Micro-credit, macro solution for women

ACWW president May Kidd says lack of financial security is a stumbling block for women’s empowerment across the globe.

Published: 10th October 2013 08:45 AM  |   Last Updated: 10th October 2013 08:46 AM   |  A+A-

Micro-finance holds the key for poor women, according to May Kidd, president of the Associated Country Women of the World, who was in city as part of the 27th Triennial conference of the organisation that was held in Chennai recently. The ACWW, one of the largest organisations for rural women in the world, has been funding projects for women across the globe.

Speaking to CE, May Kidd pointed out that micro-credit provided a solution to the biggest hurdle that women had when it came to empowerment, lack of property. “When it comes to poor women, lack of property is a huge stumbling block . Even in India, property is mostly in the name of the man. Hence women have nothing to mortgage, no security for repayment. Owing to this, banks are extremely reluctant to give credit to women and hence starting an enterprise becomes difficult. With micro-credit this problem can be resolved,” she said.

Women from across the world have been taking to micro-credit in a big way. “It doesn’t have to be large projects. Small projects that are suitable for the area can make a huge difference in the lives of the women,” she said.

Giving examples from various parts of the world, May pointed out in an African war-torn village, where women took to micro-credit to finance a project for agriculture on a small piece of land. “After they got the yield, the women divided it, so that they kept one part for their consumption, one portion for selling, and one portion to help a neighbouring village, one portion as buffer stock and another to store the seeds. Their idea was to start a seed bank at the village, run by them, where studies could be undertaken,” she said.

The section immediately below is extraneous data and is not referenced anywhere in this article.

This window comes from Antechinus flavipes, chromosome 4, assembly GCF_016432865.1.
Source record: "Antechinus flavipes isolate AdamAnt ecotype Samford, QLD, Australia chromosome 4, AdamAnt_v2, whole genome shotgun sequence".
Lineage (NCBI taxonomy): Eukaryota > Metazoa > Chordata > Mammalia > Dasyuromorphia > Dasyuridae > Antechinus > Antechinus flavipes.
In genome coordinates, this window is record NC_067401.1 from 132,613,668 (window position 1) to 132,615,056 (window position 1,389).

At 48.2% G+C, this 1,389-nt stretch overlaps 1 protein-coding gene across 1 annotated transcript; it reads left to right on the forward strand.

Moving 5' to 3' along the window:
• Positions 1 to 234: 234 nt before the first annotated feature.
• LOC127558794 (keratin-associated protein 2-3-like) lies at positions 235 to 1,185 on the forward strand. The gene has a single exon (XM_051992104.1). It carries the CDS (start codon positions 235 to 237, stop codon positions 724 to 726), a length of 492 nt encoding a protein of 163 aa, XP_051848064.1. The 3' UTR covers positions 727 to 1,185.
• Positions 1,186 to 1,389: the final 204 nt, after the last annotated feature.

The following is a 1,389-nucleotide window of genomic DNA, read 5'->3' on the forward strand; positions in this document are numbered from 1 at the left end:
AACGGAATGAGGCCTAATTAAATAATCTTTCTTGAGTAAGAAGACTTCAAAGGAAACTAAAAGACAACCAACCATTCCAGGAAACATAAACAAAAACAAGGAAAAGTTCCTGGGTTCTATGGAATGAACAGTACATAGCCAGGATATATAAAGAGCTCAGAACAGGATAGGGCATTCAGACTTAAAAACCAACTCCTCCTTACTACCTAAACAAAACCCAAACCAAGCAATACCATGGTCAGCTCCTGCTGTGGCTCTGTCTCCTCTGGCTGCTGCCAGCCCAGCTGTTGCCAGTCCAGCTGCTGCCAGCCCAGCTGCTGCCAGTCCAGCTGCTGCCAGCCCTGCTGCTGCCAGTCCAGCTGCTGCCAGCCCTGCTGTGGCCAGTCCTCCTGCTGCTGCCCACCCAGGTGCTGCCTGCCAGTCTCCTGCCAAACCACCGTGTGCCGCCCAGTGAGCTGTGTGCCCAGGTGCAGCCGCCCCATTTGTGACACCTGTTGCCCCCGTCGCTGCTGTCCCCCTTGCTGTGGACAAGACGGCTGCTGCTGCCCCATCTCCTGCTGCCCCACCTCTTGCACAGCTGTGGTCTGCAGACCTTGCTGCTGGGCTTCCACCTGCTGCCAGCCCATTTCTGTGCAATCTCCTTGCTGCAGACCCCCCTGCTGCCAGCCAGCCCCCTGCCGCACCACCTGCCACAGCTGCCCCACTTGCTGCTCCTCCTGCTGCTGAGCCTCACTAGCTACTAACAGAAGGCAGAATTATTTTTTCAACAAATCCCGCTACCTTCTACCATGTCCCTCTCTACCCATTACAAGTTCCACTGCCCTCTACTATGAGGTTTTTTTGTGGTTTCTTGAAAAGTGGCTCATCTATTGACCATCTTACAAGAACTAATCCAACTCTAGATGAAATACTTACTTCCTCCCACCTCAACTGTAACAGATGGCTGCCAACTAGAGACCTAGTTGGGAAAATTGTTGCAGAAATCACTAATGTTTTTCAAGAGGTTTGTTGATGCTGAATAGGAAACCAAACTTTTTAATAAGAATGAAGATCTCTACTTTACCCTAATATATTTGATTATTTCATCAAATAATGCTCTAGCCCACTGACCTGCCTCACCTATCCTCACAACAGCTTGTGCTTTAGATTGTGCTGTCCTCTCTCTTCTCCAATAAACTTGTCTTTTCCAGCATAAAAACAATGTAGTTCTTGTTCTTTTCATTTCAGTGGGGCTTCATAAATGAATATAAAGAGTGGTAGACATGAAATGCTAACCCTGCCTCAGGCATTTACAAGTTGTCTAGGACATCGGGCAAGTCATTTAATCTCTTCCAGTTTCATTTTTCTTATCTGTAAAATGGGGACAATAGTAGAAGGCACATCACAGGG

In another instance, a group of rural women from a secluded village in Eastern Europe had started a tailoring business.

 “For one of the women, who had started the tailoring business, it not only meant that they could have a little tailoring shop of their own complete with a changing room, it also meant that she could educate her daughter. So even when the enterprise is small, its impact is  larger,” she said.

But even as there was empowerment on one hand, there was also violence that was continuing unabated, she added.

 “Wherever you go, be it developing countries or the developed countries, poor countries or rich countries, violence against women continues everywhere. Moreover, women across these countries, continue to be reluctant to report it especially when it happens within the family. There is a sense of shame that stops them from reporting the violence that they suffer within their homes,” she said.

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